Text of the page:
How F&B Companies Can Mitigate Some of the Industry’s Biggest Risks

Already one of the largest sectors of the global economy, the food and beverage industry shows no signs of slowing down. In fact, according to the Business Research Company’s 2023 Food and Beverages Global Market Report, the global industry’s market size grew over 7.3 percent from $6,729.54 billion in 2022 to $7,221.73 billion in 2023 in one year alone. 

Given its expanding market share, it’s become increasingly critical for businesses to plan for and be aware of some of the industry’s greatest risks of disruption. With more potential challenges than ever to account for, leaders in the food and beverage space must approach challenges proactively to avoid adverse impacts to operations, reputation, and profitability. 

Below are effective ways that some of the most common industry risks can be mitigated. 

Implement a Thorough Quality Control Process

It’s absolutely necessary for companies to be rigorous about following strict quality control practices throughout the supply chain. This is because food and beverage contamination can lead to significant health risks for consumers and the potential for costly legal battles down the road. Not to mention a tarnished brand reputation that can have negative impacts on consumer loyalty for years to come. Failing to mind quality and food safety measures can also lead to large-scale product recalls that wreak havoc on the financial health of a company. 

To avoid these consequences, food and beverage businesses should be enforcing a series of protocols to ensure quality control. Through frequent facility inspections, product testing, and production assessments, management should be able to identify risks to food safety like improper temperature control and cross-contamination concerns before they pose a risk to consumers. 

Partner with a Diverse Set of Trustworthy Suppliers

Quality control practices should apply not only to a company’s own facilities and production plants, but those of their suppliers and partners as well. It’s crucial for businesses to work with trusted partners that align with their commitments to food safety and compliance to avoid any potential liabilities as a result of third party errors or oversights.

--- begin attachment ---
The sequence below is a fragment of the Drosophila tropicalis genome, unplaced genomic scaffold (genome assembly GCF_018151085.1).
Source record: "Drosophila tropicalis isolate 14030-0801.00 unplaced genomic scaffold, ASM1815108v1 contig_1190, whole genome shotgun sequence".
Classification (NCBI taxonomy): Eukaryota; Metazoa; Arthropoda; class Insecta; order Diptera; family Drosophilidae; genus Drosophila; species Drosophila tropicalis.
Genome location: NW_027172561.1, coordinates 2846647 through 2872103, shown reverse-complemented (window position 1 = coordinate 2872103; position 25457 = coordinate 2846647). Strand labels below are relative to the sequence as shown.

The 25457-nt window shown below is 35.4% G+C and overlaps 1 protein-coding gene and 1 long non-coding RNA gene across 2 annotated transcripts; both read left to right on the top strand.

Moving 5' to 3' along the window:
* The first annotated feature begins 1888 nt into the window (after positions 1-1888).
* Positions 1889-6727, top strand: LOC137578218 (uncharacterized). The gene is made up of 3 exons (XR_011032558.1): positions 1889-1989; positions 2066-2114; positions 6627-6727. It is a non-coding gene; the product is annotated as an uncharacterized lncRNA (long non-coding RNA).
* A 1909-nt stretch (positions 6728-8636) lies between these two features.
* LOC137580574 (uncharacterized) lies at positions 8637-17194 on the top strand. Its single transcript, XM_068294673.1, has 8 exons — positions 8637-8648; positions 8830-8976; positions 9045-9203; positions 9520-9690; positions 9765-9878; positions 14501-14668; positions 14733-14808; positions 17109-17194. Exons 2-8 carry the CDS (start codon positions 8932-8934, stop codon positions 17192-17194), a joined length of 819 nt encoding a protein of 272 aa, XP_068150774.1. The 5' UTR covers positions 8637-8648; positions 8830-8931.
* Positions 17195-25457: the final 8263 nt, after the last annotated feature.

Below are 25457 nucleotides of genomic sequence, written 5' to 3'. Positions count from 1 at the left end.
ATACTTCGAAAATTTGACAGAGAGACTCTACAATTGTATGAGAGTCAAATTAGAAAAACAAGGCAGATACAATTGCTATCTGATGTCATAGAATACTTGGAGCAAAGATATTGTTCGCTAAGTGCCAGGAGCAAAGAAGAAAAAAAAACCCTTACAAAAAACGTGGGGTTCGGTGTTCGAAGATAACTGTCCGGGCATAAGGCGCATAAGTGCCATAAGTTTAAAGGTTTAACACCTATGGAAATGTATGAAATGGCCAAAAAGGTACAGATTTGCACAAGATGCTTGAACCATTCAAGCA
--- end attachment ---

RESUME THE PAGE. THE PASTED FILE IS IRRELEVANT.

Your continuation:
Additionally, partnering with an unreliable supplier can lead to significant supply chain risks. Any disruptions to their business can lead to disruptions to yours, whether it’s a transportation issue or challenges procuring raw materials. Even unavoidable events like natural disasters and pandemics can have significant negative financial impacts  in the form of increased costs and decreased production capacity. 

To avoid major disruptions, food and beverage companies should build a diverse portfolio of trusted partners. They should also identify alternative suppliers and/or stockpile a healthy supply of key ingredients in their facilities as contingencies.

Invest in Market Research

Understanding not only the habits and behaviors of your consumers, but also your competitors is critical knowledge in a crowded marketplace. In today’s age, trends, preferences, and diet culture are forever changing, and companies that don’t evolve accordingly risk losing customers and revenue to their competitors that do. To avoid loss of market share, companies should invest in consumer and competitor research to better understand what they are up against and ensure they remain a leader in the market. 

To maintain relevance, companies must look to data to drive product development, branding, and marketing strategies. For example, consumers are becoming increasingly conscientious of the sustainability practices of the brands they purchase from. Are you taking action to reduce pollution and energy consumption at your plant? If not, you may want to reassess your processes. 

Research can also help companies effectively attract niche markets and understand what drives consumers to competitors so that best practices can be replicated.

Maintain Compliance with Government Regulations 

One of the most common ways that food and beverage businesses find themselves in hot water is a failure to comply with regulations around product labeling, food safety, and product quality. This can lead to very costly consequences in the form of lofty fines or even legal actions that can have long lasting reputational impacts. 

Education and awareness are critical in ensuring compliance with ever changing rules and regulations. Management should have a designated internal compliance leader to monitor new rules as they are passed into law and create plans for enforcing the necessary operational and process changes. Working with an outside consultant can also be helpful as a third-party advisor to oversee your compliance program. 

Foster a Risk Management Culture

Creating and fostering a culture that emphasizes the importance of risk management in the avoidance of costly downtime can make all the difference in mitigating common food and beverage industry risks. Staff training around how to identify, assess, and respond to challenges ranging from equipment breakdowns to cybersecurity breaches can avoid significant negative impacts to business.  

Vulnerabilities in equipment and technology should be regularly tested to ensure that your workers, products, and data are safe. In an increasingly digital world, cyber practices like encryption and limiting access to important systems should be standard across the food and beverage industry. 

In a growing and ever-changing market, the food and beverage industry is increasingly susceptible to business risks. Whether it’s keeping yourself accountable for food safety practices or performing regular consumer surveys to give your brand a competitive advantage, there are a number of proactive actions food and beverage businesses should be taking to identify and mitigate risks before they lead to costly disruptions.